Why choose physics over another science?

Paper: Comparative analysis of female physicists in the physical sciences: Motivation and background variables
Authors: Katherine P. Dabney and Robert H. Tai
First author institute: Virginia Commonwealth University
Journal: Physical Review Special Topics- Physics Education Research, 10, 010104, 2014

Recently, there have been many pushes to increase enrollment in science, technology, engineering, and mathematics (STEM) both nationally and by institutions of higher learning. A specific goal has been increasing the number of women and other underrepresented minorities. While gains have been made in biology, chemistry, and mathematics where men and women attain bachelor’s degrees in roughly equal numbers, physics, engineering, and computer science have not seen the same level of gains.

Most studies investigating why physics has not seen gains in female enrollment equal to those in biology or chemistry tend to compare men and women to try to determine what factors may account for the gap or look across various STEM fields. However, very few studies compare women who choose one STEM field to another STEM field. Today’s paper takes this approach by comparing women who choose physics doctoral programs to women who choose chemistry doctoral programs.

Unlike most studies of this nature which tend to be qualitative and use small sample sizes, this study takes a quantitative approach and includes data from over 1,000 women who have completed their undergraduate studies in chemistry or physics and have continued on to pursue graduate degrees in their respective fields (~25% of people who completed the Project Crossover survey). With the help of the American Chemical Society and the American Physical Society, the study authors distributed surveys to chemistry and physics graduates asking them about their early interest in science, academic achievement (both high school and college), experiences in their undergraduate courses, and career goals. Sample questions are shown in Figures 1 and 2.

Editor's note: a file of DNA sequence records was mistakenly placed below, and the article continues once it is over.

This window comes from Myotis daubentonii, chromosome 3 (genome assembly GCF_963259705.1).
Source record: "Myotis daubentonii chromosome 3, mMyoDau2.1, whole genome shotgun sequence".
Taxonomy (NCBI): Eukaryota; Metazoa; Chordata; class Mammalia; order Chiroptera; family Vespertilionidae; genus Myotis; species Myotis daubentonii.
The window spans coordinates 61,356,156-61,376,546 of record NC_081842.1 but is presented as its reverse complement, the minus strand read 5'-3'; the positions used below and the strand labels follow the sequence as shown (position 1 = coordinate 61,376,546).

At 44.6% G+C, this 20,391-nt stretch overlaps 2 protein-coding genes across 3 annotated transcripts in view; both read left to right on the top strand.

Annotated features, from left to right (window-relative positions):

Fig 2
Figure 1: Sample grade question from the survey (figure 2 in the paper)
Fig 4
Figure 2: sample experience question from the survey (figure 4 in the paper)

To analyze the data, the researchers used a technique called logistic regression. Logistic regression can be used to predict the probability that a woman chose physics or chemistry based on various factors (such as grades in physics and chemistry, early interest in science, etc.), which were obtained from the survey questions. In addition, logistic regression can be used to determine which factors are the best discriminators of whether a woman will enroll in chemistry or physics. It is important to note that this approach only gives correlations and does not imply causation.

From this technique, the researchers found that high school grade in chemistry, high school grade in physics, undergraduate grade in physics, and a positive experience in undergraduate physics were all significant predictors of whether a woman would choose physics or chemistry. These results held true even when controlling for demographic factors. The authors also find that the undergraduate grade in physics/chemistry was correlated with a positive experience in physics/chemistry.

To help quantify which predictors are best at differentiating women who choose physics instead of chemistry, the authors computed the odds ratio, which in this context, is the ratio of the odds a woman with a specific factor goes into physics to the odds of a woman without that specific factor goes into physics. The authors found that having a negative undergraduate chemistry experience had an odds ratio of 5.2 while having a positive undergraduate physics experience had an odds ratio of 3.7, which means women with a negative undergraduate chemistry experience had higher odds of going into physics than chemistry and women with positive undergraduate physics experiences had higher odds of going into physics than chemistry.

So, what does all this mean? While the study does not explore a causal relationship, the results suggest that improving women’s experiences in undergraduate physics courses could be essential to increasing enrollment. The authors found a correlation between grades and experience, but the direction of the relationship between grades and positive experience cannot be answered by this study; therefore it cannot be said that better grades lead to a more positive experience or a more positive experience leads to better grades. However, the authors point to previous works which suggest women in STEM prefer (as compared to their male peers) slower-paced, content-based classes, smaller classroom settings, and embracing an identity as a scientist who uses science to better the world, which could be starting points for improving women’s experiences in physics.

Figures used under Creative Commons Attribution 3.0 License

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